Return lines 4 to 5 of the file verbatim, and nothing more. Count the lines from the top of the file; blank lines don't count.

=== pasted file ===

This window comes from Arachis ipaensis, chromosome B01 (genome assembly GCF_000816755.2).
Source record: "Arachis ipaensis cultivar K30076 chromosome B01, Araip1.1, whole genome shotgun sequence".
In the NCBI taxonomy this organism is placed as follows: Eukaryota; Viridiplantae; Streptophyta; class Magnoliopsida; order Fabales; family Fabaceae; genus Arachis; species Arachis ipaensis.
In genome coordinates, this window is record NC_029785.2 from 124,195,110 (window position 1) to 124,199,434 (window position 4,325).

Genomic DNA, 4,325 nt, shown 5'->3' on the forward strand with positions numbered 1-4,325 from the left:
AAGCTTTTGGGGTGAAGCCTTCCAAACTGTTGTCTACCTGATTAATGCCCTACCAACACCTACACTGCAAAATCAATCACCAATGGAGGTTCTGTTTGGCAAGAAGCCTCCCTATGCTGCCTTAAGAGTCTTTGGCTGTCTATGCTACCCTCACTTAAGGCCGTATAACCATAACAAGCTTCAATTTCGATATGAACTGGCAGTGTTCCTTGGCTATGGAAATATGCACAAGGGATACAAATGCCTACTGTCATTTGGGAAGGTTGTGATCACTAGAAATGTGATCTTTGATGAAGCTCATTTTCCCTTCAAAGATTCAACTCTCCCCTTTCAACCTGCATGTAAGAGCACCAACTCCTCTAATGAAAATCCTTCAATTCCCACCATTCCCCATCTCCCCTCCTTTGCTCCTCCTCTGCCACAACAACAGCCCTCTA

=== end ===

In genome coordinates, this window is record NC_029785.2 from 124,195,110 (window position 1) to 124,199,434 (window position 4,325).

Genomic DNA, 4,325 nt, shown 5'->3' on the forward strand with positions numbered 1-4,325 from the left: